Thanks for your reply.
Of course, I should have mentioned that I do not want to determine
absolute protein quantities but only relative quantities for each gel,
by scaling the maximal value on each gel to one, for instance. Just to
get some numbers.
Moreover, I assume that I use the same loading for each lane and that
the response is not saturated.
When I understood you correctly you propose the following:
1) Quantify the band for a specific lane (e.g. by counting black pixels
in a rectangle around the band).
2) define the background for this lane (e.g. by counting black pixels in
a rectangle placed next to the one above but in the same lane)
3) Substract the the two values.
4) do this for each lane.
is that right?
thanks for your reply,
> In article <4fd7h3F1i4v77U1 at news.dfncis.de>, Joerg Schaber <schaber at molgen.mpg.de> wrote:
>>>>I am not an molecular biologist but use Western Blot data for modelling.
>>I quantify gels using MultiGauge to get numbers for the band intensity
>>on the gels.
>>>>My question is whether there exist some standard procedure or 'good
>>scientific practice' concerning quantification of Western Blot data.
>>>>For example what my molecular biology colleagues told me was to define a
>>background to each band on the gel. But then, to get the quantification,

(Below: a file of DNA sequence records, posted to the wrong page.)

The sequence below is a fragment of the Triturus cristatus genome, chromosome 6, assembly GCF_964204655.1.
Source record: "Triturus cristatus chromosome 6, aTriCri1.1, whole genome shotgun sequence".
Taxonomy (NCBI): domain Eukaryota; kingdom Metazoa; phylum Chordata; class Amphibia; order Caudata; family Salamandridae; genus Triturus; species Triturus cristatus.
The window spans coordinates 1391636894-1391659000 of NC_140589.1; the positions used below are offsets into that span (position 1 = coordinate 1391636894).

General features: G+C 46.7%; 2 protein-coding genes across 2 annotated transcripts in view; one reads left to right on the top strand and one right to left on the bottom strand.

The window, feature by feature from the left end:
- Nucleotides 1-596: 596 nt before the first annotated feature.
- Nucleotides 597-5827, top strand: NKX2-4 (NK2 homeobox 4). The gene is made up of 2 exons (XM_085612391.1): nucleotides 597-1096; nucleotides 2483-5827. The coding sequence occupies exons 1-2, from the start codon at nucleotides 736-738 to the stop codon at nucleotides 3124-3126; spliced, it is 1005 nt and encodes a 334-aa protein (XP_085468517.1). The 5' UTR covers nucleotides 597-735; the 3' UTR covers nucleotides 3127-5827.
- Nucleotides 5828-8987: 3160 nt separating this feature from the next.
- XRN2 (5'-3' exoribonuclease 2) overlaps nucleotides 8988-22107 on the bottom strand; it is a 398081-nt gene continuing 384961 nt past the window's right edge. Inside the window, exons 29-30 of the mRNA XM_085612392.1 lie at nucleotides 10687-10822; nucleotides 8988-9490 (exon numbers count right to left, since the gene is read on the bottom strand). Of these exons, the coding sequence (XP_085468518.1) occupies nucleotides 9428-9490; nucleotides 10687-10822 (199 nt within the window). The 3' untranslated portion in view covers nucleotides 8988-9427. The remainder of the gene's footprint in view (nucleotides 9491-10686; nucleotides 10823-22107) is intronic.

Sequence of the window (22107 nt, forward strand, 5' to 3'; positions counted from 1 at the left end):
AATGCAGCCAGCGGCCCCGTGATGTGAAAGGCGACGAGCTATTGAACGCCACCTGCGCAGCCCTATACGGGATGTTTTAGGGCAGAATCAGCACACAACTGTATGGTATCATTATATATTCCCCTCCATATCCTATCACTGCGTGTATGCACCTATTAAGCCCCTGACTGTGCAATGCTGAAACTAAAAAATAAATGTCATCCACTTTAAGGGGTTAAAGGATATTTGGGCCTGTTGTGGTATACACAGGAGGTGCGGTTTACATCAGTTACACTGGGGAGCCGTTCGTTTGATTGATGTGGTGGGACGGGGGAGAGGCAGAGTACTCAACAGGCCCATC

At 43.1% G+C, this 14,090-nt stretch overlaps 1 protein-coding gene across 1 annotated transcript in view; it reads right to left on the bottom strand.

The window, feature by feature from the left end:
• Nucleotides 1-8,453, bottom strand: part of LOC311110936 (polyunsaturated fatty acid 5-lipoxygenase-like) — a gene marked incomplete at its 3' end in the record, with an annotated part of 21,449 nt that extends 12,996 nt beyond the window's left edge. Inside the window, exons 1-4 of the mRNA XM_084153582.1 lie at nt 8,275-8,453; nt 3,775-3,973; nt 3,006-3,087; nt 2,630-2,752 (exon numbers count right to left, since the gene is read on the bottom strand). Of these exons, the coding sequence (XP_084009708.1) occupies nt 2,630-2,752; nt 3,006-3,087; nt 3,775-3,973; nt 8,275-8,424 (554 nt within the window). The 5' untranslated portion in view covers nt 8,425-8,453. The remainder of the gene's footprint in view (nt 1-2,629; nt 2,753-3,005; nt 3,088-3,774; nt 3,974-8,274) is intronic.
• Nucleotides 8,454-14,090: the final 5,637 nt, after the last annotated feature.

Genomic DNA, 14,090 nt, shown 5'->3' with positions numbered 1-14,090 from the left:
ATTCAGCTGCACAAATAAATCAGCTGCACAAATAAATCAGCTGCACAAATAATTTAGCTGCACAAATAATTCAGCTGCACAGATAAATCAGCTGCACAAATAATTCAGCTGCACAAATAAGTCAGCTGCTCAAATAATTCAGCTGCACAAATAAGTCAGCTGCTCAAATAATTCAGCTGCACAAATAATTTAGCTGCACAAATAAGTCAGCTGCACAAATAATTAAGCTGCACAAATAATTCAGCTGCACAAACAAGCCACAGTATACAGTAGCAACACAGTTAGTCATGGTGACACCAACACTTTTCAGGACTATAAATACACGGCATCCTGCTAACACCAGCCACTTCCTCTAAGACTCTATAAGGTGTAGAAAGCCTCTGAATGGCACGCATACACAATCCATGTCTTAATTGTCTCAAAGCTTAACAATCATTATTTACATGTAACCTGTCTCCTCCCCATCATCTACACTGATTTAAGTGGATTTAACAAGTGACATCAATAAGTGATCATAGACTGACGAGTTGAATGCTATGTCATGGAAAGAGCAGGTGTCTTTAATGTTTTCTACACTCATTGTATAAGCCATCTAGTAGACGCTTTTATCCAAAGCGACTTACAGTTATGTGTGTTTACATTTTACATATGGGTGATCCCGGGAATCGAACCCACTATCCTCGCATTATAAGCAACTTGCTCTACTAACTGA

>>some just subtract the value for the background from the value for the
>>actual band, whereas others first scale the value of the band by a
>>factor calculated from the mean background before substracting the
>>background. These different scaling methods can yield quite different
>>>>I would be grateful for some hints or references or maybe that's not the
>>right newsgroup at all?
>>> And you do not even mention the most important thing.
>> Band intensity on a membrane is *not* a linear function of the protein
> amount! With *all* detection techniques the response saturates. The
> precise function is not known in advance and its parameters vary
> considertably experiment to experiment. Therefore, if one wants to
> make quantitative statements from Westerns, there *must* be
> a standard calibration curve that covers the entire range of your
> experimental response. This is not done in 99.9% cases because, in
> reality, most people who do Westerns can't care less about quantitative
> accuracy of their results. Without calibration, however, any
> fancy-shmancy software produces only an equivalent of "there
> is more here than there".
>> As far as background problem is concerned: The approaches I've seen
> in different programs vary significantly and in the end the differences
> between them don't matter too much because the accuracy of gel
> loading/sample handling is almost invariably worse than the errors in
> background determination. It matters even less when you have a
> calibration curve determined using the same method.
>> IMHO, the correct way of handling background is to treat it as a
> local value. Using means for two lanes that have different loading
> per lane makes absolutely no sense to me. The main source of
> the background is proteins spreading/smearing in the gel lane,
> not non-specific response from areas totally devoid of proteins.